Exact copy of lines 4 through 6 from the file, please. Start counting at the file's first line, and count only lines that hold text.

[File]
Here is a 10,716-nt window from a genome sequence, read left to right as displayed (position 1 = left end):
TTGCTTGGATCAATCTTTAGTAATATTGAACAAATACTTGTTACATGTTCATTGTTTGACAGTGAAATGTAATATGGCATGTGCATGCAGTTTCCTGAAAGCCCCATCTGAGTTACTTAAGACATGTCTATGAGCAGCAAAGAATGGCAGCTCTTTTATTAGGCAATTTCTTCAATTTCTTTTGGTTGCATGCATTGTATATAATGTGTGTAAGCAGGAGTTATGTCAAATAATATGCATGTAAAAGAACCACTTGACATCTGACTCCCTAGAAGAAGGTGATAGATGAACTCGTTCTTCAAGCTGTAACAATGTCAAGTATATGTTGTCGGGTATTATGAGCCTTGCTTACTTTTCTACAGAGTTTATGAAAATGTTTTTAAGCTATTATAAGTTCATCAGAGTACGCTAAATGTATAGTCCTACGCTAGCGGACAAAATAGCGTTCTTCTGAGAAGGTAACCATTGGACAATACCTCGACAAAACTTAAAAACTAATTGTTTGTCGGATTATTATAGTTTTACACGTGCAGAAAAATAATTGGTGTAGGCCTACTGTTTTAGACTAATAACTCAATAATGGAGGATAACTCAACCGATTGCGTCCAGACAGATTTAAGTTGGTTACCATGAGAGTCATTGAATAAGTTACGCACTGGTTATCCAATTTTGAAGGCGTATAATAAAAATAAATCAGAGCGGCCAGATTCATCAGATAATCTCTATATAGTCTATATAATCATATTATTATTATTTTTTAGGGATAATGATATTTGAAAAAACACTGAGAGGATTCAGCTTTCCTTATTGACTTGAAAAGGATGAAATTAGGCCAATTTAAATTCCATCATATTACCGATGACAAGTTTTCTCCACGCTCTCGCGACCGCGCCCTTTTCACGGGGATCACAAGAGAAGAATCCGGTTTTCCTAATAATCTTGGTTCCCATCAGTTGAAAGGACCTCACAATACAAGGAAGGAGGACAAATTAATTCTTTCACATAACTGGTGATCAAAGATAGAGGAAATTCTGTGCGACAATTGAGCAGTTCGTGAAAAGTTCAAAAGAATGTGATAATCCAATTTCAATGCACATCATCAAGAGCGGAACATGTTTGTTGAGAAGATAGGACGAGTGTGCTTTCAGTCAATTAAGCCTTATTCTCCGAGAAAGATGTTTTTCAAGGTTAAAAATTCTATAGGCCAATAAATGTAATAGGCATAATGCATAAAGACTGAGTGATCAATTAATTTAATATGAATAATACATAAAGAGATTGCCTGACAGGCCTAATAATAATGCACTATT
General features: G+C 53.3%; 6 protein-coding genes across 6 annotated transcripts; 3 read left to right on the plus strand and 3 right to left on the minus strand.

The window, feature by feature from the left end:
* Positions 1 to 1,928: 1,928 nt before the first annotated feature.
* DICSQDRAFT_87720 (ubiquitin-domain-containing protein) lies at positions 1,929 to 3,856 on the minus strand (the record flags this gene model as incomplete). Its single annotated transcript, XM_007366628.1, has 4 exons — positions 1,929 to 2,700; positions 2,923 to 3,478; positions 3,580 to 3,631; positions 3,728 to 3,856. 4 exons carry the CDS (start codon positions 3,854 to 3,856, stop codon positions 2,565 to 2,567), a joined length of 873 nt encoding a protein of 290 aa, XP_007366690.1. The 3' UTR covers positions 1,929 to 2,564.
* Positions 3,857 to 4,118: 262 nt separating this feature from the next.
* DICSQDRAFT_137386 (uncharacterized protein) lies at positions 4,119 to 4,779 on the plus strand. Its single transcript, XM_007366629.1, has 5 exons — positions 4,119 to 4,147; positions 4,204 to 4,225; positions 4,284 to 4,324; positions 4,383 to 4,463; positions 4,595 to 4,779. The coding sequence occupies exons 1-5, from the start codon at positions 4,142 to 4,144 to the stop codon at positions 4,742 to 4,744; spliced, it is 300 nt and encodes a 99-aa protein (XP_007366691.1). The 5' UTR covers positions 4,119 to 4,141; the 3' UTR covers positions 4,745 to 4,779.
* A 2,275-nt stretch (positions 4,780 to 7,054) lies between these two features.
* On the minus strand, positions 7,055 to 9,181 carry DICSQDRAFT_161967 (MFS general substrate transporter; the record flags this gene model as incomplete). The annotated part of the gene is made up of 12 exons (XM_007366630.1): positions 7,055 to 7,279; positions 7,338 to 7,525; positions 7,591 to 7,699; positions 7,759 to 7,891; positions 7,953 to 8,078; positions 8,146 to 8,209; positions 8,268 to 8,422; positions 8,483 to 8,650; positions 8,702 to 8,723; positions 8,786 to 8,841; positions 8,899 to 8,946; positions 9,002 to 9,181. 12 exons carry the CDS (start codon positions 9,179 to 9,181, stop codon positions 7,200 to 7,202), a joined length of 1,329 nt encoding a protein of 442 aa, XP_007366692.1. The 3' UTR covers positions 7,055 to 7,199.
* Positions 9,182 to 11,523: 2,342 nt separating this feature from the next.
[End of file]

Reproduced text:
The window, feature by feature from the left end:
* Positions 1 to 1,928: 1,928 nt before the first annotated feature.
* DICSQDRAFT_87720 (ubiquitin-domain-containing protein) lies at positions 1,929 to 3,856 on the minus strand (the record flags this gene model as incomplete). Its single annotated transcript, XM_007366628.1, has 4 exons — positions 1,929 to 2,700; positions 2,923 to 3,478; positions 3,580 to 3,631; positions 3,728 to 3,856. 4 exons carry the CDS (start codon positions 3,854 to 3,856, stop codon positions 2,565 to 2,567), a joined length of 873 nt encoding a protein of 290 aa, XP_007366690.1. The 3' UTR covers positions 1,929 to 2,564.